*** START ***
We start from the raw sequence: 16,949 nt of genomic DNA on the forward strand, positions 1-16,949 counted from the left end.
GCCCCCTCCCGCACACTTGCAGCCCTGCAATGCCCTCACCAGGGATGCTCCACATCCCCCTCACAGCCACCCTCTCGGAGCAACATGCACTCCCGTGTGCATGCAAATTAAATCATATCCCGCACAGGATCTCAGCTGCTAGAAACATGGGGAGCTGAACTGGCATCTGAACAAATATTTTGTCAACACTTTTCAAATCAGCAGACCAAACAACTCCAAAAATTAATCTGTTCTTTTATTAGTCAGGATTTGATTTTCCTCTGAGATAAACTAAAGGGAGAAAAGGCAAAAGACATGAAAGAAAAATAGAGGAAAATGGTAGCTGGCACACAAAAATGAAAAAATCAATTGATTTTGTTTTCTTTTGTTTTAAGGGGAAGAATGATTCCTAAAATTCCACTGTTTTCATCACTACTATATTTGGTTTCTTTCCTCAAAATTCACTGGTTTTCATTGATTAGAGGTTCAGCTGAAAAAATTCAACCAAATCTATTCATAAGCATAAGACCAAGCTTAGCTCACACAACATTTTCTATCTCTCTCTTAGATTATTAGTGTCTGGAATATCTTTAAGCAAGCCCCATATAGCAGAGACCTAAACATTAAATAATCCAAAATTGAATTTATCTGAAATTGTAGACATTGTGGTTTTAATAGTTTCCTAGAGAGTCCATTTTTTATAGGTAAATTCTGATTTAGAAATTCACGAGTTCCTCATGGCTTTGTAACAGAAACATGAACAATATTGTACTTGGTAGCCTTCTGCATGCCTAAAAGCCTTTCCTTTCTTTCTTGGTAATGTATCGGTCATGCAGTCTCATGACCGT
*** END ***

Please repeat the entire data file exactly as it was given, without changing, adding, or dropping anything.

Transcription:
We start from the raw sequence: 16,949 nt of genomic DNA on the forward strand, positions 1-16,949 counted from the left end.
GCCCCCTCCCGCACACTTGCAGCCCTGCAATGCCCTCACCAGGGATGCTCCACATCCCCCTCACAGCCACCCTCTCGGAGCAACATGCACTCCCGTGTGCATGCAAATTAAATCATATCCCGCACAGGATCTCAGCTGCTAGAAACATGGGGAGCTGAACTGGCATCTGAACAAATATTTTGTCAACACTTTTCAAATCAGCAGACCAAACAACTCCAAAAATTAATCTGTTCTTTTATTAGTCAGGATTTGATTTTCCTCTGAGATAAACTAAAGGGAGAAAAGGCAAAAGACATGAAAGAAAAATAGAGGAAAATGGTAGCTGGCACACAAAAATGAAAAAATCAATTGATTTTGTTTTCTTTTGTTTTAAGGGGAAGAATGATTCCTAAAATTCCACTGTTTTCATCACTACTATATTTGGTTTCTTTCCTCAAAATTCACTGGTTTTCATTGATTAGAGGTTCAGCTGAAAAAATTCAACCAAATCTATTCATAAGCATAAGACCAAGCTTAGCTCACACAACATTTTCTATCTCTCTCTTAGATTATTAGTGTCTGGAATATCTTTAAGCAAGCCCCATATAGCAGAGACCTAAACATTAAATAATCCAAAATTGAATTTATCTGAAATTGTAGACATTGTGGTTTTAATAGTTTCCTAGAGAGTCCATTTTTTATAGGTAAATTCTGATTTAGAAATTCACGAGTTCCTCATGGCTTTGTAACAGAAACATGAACAATATTGTACTTGGTAGCCTTCTGCATGCCTAAAAGCCTTTCCTTTCTTTCTTGGTAATGTATCGGTCATGCAGTCTCATGACCGT